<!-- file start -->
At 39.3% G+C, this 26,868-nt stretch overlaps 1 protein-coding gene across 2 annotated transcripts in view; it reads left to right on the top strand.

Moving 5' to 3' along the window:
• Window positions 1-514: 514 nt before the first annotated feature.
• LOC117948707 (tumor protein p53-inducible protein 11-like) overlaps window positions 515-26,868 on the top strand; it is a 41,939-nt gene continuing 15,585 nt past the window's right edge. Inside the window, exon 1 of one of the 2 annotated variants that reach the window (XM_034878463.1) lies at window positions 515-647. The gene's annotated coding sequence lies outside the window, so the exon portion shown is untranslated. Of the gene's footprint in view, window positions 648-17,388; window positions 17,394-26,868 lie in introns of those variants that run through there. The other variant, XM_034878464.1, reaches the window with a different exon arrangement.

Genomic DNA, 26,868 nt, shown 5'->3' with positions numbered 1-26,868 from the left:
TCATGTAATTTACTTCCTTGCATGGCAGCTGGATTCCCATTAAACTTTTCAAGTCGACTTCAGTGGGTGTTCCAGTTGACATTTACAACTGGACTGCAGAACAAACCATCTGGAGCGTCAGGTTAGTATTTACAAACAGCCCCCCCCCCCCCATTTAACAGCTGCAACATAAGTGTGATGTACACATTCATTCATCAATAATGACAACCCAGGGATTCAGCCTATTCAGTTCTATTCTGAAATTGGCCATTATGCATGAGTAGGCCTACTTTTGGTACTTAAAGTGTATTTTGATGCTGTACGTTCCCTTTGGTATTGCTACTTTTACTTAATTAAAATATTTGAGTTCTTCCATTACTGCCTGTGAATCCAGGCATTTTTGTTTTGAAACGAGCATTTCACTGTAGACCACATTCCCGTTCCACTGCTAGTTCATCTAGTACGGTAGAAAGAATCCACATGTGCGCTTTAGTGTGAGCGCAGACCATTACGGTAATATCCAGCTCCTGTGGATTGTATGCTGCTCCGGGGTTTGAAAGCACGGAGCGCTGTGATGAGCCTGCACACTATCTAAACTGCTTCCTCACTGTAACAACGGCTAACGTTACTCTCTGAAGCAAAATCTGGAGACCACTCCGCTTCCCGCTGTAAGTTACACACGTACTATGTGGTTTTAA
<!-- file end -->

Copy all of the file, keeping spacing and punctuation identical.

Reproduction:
At 39.3% G+C, this 26,868-nt stretch overlaps 1 protein-coding gene across 2 annotated transcripts in view; it reads left to right on the top strand.

Moving 5' to 3' along the window:
• Window positions 1-514: 514 nt before the first annotated feature.
• LOC117948707 (tumor protein p53-inducible protein 11-like) overlaps window positions 515-26,868 on the top strand; it is a 41,939-nt gene continuing 15,585 nt past the window's right edge. Inside the window, exon 1 of one of the 2 annotated variants that reach the window (XM_034878463.1) lies at window positions 515-647. The gene's annotated coding sequence lies outside the window, so the exon portion shown is untranslated. Of the gene's footprint in view, window positions 648-17,388; window positions 17,394-26,868 lie in introns of those variants that run through there. The other variant, XM_034878464.1, reaches the window with a different exon arrangement.

Genomic DNA, 26,868 nt, shown 5'->3' with positions numbered 1-26,868 from the left:
TCATGTAATTTACTTCCTTGCATGGCAGCTGGATTCCCATTAAACTTTTCAAGTCGACTTCAGTGGGTGTTCCAGTTGACATTTACAACTGGACTGCAGAACAAACCATCTGGAGCGTCAGGTTAGTATTTACAAACAGCCCCCCCCCCCCCATTTAACAGCTGCAACATAAGTGTGATGTACACATTCATTCATCAATAATGACAACCCAGGGATTCAGCCTATTCAGTTCTATTCTGAAATTGGCCATTATGCATGAGTAGGCCTACTTTTGGTACTTAAAGTGTATTTTGATGCTGTACGTTCCCTTTGGTATTGCTACTTTTACTTAATTAAAATATTTGAGTTCTTCCATTACTGCCTGTGAATCCAGGCATTTTTGTTTTGAAACGAGCATTTCACTGTAGACCACATTCCCGTTCCACTGCTAGTTCATCTAGTACGGTAGAAAGAATCCACATGTGCGCTTTAGTGTGAGCGCAGACCATTACGGTAATATCCAGCTCCTGTGGATTGTATGCTGCTCCGGGGTTTGAAAGCACGGAGCGCTGTGATGAGCCTGCACACTATCTAAACTGCTTCCTCACTGTAACAACGGCTAACGTTACTCTCTGAAGCAAAATCTGGAGACCACTCCGCTTCCCGCTGTAAGTTACACACGTACTATGTGGTTTTAA